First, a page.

Where does the meaning of a text reside and who is responsible for it? Is meaning single or multiple? What is the role of the author and the reader, and how do different readings transform a text? How do literary texts and characters reflect certain ideologies and interact with history? How does literature relate to society and help us understand the world around us? What does the work of thinkers like Karl Marx and Sigmund Freud have to do with literature? This course attempts to answer these questions by approaching literary theory as a valuable tool that helps discover and decipher the complexity of a literary text. Students are introduced to some of the most influential theories (e.g. structuralism, deconstruction, psychoanalysis, Marxism, feminism etc.) that developed during the twentieth century and widely inform the study of literature nowadays too. They familiarize themselves with the key concepts of each strand of critical thought and the ways these shape the process of interpretation through the careful reading of seminal theoretical texts and the practical application of their propositions to a wide range of texts, from short stories and novel extracts to poems, songs, plays, and films.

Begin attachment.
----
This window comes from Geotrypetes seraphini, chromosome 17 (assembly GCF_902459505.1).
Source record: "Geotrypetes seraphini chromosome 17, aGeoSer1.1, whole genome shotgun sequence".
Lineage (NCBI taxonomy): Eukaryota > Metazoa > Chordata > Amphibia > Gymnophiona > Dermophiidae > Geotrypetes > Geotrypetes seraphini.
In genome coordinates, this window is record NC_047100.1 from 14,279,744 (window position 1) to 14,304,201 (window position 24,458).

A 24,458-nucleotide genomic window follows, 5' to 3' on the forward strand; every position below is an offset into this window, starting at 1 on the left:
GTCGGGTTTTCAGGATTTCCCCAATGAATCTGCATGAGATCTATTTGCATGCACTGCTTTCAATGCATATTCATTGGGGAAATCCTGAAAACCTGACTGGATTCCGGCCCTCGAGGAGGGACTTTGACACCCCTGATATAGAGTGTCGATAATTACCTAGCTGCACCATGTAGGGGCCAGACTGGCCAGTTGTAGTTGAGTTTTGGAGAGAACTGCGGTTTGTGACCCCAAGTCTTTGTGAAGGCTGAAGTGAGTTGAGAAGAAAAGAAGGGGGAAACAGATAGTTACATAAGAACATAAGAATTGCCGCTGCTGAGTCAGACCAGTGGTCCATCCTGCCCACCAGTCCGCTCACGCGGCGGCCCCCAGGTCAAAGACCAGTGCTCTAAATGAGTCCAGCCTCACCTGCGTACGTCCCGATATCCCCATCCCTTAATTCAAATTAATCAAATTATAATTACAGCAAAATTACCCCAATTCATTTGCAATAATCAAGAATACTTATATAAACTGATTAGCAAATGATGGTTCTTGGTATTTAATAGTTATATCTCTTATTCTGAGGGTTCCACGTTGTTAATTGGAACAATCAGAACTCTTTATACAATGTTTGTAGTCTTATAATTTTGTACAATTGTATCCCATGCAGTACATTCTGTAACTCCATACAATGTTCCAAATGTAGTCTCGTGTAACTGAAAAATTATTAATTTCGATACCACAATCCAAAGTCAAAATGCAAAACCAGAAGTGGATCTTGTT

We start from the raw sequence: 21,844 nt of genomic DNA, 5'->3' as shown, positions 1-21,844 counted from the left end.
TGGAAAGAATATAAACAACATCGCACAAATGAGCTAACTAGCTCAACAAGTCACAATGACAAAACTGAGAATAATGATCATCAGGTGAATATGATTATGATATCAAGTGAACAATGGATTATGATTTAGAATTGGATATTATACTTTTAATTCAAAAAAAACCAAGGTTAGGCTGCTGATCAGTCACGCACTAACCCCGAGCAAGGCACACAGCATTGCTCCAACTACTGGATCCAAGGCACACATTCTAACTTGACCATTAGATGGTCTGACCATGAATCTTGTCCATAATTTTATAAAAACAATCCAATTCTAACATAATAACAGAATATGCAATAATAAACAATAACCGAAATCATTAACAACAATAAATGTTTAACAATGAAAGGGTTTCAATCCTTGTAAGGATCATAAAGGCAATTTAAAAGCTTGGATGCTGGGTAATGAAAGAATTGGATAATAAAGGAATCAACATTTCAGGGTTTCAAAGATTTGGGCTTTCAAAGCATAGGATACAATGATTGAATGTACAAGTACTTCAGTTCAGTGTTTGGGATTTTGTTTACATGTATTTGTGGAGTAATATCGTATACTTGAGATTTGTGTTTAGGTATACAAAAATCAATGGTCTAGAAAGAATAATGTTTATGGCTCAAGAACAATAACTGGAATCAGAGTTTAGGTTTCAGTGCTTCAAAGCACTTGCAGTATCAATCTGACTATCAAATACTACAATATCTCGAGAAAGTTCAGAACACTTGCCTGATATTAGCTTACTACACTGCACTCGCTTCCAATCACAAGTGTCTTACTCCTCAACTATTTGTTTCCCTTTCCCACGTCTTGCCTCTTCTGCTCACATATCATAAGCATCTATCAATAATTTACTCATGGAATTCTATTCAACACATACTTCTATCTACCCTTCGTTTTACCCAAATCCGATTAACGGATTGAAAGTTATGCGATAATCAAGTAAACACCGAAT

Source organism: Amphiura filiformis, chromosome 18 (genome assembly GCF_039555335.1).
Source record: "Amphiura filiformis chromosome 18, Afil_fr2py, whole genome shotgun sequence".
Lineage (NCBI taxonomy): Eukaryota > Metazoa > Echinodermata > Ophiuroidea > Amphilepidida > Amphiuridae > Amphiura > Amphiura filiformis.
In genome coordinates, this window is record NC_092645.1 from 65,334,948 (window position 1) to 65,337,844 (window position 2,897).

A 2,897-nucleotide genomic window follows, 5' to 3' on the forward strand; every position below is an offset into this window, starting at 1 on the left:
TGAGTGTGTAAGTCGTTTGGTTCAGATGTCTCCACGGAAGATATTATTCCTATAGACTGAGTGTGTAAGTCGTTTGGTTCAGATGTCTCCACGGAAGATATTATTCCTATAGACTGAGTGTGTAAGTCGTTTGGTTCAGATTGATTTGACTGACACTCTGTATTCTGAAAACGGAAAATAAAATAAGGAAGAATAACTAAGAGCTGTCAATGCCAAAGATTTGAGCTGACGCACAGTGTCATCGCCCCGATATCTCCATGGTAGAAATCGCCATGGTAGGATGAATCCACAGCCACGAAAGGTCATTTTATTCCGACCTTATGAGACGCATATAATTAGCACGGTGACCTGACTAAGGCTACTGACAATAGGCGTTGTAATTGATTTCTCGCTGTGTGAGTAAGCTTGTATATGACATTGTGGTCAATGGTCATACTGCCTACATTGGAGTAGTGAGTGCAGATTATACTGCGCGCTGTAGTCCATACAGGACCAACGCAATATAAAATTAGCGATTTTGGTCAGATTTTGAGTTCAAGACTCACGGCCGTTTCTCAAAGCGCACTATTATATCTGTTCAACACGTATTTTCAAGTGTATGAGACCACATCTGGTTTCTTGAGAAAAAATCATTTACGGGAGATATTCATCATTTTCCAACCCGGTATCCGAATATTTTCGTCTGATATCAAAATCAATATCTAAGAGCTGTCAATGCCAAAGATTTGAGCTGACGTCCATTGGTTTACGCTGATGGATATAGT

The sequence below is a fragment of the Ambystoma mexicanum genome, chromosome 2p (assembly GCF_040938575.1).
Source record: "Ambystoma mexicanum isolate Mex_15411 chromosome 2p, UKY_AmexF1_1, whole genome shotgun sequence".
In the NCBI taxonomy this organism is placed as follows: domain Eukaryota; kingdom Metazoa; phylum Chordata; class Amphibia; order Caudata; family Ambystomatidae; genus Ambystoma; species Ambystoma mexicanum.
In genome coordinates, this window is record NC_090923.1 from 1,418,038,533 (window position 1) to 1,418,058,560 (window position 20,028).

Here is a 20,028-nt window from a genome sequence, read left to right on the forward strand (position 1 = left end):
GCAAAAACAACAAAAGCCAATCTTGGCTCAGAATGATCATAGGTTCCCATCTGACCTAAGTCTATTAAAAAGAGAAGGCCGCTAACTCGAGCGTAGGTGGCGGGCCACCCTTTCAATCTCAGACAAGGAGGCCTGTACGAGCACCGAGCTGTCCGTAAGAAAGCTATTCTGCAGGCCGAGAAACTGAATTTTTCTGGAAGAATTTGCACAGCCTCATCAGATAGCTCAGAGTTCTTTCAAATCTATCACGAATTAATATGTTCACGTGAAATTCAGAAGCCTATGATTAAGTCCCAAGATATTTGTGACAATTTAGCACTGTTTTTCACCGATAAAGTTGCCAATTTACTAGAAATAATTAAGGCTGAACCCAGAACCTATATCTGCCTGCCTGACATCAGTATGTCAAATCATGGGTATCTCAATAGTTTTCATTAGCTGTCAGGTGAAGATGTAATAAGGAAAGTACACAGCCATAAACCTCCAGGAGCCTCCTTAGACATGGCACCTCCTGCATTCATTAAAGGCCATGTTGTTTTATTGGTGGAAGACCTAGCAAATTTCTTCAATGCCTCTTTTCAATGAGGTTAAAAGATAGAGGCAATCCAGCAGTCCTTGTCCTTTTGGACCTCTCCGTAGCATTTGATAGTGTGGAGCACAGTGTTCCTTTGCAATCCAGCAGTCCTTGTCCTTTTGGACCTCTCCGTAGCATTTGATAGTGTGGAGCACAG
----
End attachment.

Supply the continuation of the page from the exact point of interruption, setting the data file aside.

Expected learning outcomes:
Assessment for this course is continuous and involves participation in class discussions and exercises, short midterm and take-home assignments, and group presentations or research essays.